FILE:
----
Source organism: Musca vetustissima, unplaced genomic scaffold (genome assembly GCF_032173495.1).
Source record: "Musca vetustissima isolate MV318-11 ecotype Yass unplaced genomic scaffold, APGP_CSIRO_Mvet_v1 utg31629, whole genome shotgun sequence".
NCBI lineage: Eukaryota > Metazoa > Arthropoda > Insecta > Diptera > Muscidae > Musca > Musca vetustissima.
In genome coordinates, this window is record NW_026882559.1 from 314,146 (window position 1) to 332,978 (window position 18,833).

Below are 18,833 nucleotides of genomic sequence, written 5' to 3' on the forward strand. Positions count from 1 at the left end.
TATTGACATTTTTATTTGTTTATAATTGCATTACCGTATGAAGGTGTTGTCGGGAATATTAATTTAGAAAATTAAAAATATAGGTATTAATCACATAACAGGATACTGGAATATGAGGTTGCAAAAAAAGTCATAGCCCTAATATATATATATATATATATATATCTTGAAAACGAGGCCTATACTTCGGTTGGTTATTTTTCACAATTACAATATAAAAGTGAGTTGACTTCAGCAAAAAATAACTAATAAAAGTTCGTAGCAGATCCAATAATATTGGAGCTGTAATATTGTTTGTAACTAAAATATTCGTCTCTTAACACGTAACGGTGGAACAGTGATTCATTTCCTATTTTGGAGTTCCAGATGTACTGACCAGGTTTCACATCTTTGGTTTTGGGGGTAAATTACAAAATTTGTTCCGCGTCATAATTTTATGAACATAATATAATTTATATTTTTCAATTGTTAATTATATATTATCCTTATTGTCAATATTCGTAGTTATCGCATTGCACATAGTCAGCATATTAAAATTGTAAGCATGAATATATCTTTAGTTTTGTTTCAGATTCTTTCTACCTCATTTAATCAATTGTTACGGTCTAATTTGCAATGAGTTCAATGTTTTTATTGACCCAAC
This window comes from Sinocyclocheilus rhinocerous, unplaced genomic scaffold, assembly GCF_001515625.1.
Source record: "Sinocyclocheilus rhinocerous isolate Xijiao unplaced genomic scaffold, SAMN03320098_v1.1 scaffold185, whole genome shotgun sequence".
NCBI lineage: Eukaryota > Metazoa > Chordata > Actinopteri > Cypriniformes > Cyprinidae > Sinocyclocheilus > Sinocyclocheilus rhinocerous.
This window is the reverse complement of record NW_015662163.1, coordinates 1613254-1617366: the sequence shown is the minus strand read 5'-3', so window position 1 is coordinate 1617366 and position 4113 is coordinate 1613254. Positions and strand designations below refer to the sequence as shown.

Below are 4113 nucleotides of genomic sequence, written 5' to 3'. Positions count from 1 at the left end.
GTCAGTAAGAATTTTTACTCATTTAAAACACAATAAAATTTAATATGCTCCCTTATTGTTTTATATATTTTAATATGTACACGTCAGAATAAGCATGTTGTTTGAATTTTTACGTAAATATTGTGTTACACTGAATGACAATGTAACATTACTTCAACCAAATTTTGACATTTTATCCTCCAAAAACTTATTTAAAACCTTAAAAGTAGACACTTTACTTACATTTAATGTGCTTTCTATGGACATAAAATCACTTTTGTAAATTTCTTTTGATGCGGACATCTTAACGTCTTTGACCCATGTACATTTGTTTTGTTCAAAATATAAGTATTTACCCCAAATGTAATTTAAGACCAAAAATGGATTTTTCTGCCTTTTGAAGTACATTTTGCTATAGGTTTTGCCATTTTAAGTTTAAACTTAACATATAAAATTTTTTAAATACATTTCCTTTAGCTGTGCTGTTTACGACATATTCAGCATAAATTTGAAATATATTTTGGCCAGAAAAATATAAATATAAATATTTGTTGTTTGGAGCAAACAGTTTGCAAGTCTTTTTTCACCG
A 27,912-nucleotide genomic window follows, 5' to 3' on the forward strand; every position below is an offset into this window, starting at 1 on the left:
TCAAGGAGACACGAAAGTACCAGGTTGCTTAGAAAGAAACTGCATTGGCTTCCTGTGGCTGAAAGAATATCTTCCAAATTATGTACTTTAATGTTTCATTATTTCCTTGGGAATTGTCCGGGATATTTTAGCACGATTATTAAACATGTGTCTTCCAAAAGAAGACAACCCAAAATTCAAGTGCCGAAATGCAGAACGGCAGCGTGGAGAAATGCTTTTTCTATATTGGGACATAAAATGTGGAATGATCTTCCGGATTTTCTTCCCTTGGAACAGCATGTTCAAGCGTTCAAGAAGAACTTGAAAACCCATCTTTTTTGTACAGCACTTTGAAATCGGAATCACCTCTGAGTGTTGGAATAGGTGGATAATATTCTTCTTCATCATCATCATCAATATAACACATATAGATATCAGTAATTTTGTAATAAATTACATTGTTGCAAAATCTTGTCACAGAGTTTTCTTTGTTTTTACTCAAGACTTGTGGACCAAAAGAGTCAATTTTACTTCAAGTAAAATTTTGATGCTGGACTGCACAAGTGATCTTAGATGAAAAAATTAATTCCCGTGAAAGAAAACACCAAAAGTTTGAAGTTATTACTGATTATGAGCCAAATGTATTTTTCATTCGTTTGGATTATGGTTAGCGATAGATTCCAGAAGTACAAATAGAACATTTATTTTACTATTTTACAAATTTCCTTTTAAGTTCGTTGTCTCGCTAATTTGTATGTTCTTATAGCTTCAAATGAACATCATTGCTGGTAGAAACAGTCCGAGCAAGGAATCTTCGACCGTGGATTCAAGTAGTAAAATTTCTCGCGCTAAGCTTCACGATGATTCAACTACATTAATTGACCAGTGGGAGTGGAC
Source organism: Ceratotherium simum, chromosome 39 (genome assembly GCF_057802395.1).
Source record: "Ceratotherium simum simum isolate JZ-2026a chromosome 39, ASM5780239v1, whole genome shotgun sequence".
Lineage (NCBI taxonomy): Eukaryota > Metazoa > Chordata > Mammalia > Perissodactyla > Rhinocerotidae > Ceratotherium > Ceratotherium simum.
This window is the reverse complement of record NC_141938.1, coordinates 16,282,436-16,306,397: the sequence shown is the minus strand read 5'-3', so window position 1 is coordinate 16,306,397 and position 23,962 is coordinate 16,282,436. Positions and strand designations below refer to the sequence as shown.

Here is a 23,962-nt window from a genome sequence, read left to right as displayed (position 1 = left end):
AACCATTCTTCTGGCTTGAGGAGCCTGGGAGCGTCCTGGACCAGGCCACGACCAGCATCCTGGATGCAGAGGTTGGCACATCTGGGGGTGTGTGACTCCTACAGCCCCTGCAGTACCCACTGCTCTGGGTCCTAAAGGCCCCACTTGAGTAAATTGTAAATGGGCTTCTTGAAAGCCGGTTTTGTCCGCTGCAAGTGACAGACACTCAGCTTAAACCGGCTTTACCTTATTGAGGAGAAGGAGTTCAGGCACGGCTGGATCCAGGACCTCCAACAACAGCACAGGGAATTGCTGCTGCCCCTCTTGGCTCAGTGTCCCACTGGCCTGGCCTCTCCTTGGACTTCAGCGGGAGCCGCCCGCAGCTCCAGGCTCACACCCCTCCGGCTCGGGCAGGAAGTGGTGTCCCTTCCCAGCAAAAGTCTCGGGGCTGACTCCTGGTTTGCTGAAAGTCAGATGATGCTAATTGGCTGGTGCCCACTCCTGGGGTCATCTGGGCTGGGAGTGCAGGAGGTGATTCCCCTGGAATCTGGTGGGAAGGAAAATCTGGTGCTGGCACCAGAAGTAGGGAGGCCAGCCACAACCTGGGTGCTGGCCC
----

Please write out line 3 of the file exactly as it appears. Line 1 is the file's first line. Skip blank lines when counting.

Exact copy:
NCBI lineage: Eukaryota > Metazoa > Arthropoda > Insecta > Diptera > Muscidae > Musca > Musca vetustissima.